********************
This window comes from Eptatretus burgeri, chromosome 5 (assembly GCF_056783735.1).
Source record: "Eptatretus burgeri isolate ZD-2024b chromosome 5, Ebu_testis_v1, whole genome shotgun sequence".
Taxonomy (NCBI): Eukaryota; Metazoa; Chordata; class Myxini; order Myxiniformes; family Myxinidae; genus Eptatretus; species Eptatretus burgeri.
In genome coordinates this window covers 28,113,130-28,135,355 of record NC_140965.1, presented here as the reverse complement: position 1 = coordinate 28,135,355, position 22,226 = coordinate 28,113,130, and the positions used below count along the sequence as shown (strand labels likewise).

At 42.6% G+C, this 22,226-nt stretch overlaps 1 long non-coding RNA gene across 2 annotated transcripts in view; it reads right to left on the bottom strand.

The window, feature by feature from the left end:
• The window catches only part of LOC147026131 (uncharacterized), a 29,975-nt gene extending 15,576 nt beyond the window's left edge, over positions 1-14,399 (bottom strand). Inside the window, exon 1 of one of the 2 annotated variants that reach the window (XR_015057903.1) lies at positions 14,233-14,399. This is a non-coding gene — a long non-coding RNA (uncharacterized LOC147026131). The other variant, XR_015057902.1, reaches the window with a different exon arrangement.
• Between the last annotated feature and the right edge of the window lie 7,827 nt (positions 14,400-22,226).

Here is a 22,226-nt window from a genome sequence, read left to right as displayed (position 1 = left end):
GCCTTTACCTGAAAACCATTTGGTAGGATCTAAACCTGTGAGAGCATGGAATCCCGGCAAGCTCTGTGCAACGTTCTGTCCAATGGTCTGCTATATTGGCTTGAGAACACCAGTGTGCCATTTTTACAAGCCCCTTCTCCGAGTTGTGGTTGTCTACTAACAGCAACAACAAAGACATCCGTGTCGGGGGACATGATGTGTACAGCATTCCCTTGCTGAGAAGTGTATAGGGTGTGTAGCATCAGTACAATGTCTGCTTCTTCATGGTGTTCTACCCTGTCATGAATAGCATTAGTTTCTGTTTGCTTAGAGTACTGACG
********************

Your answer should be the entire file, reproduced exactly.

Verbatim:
This window comes from Eptatretus burgeri, chromosome 5 (assembly GCF_056783735.1).
Source record: "Eptatretus burgeri isolate ZD-2024b chromosome 5, Ebu_testis_v1, whole genome shotgun sequence".
Taxonomy (NCBI): Eukaryota; Metazoa; Chordata; class Myxini; order Myxiniformes; family Myxinidae; genus Eptatretus; species Eptatretus burgeri.
In genome coordinates this window covers 28,113,130-28,135,355 of record NC_140965.1, presented here as the reverse complement: position 1 = coordinate 28,135,355, position 22,226 = coordinate 28,113,130, and the positions used below count along the sequence as shown (strand labels likewise).

At 42.6% G+C, this 22,226-nt stretch overlaps 1 long non-coding RNA gene across 2 annotated transcripts in view; it reads right to left on the bottom strand.

The window, feature by feature from the left end:
• The window catches only part of LOC147026131 (uncharacterized), a 29,975-nt gene extending 15,576 nt beyond the window's left edge, over positions 1-14,399 (bottom strand). Inside the window, exon 1 of one of the 2 annotated variants that reach the window (XR_015057903.1) lies at positions 14,233-14,399. This is a non-coding gene — a long non-coding RNA (uncharacterized LOC147026131). The other variant, XR_015057902.1, reaches the window with a different exon arrangement.
• Between the last annotated feature and the right edge of the window lie 7,827 nt (positions 14,400-22,226).

Here is a 22,226-nt window from a genome sequence, read left to right as displayed (position 1 = left end):
GCCTTTACCTGAAAACCATTTGGTAGGATCTAAACCTGTGAGAGCATGGAATCCCGGCAAGCTCTGTGCAACGTTCTGTCCAATGGTCTGCTATATTGGCTTGAGAACACCAGTGTGCCATTTTTACAAGCCCCTTCTCCGAGTTGTGGTTGTCTACTAACAGCAACAACAAAGACATCCGTGTCGGGGGACATGATGTGTACAGCATTCCCTTGCTGAGAAGTGTATAGGGTGTGTAGCATCAGTACAATGTCTGCTTCTTCATGGTGTTCTACCCTGTCATGAATAGCATTAGTTTCTGTTTGCTTAGAGTACTGACG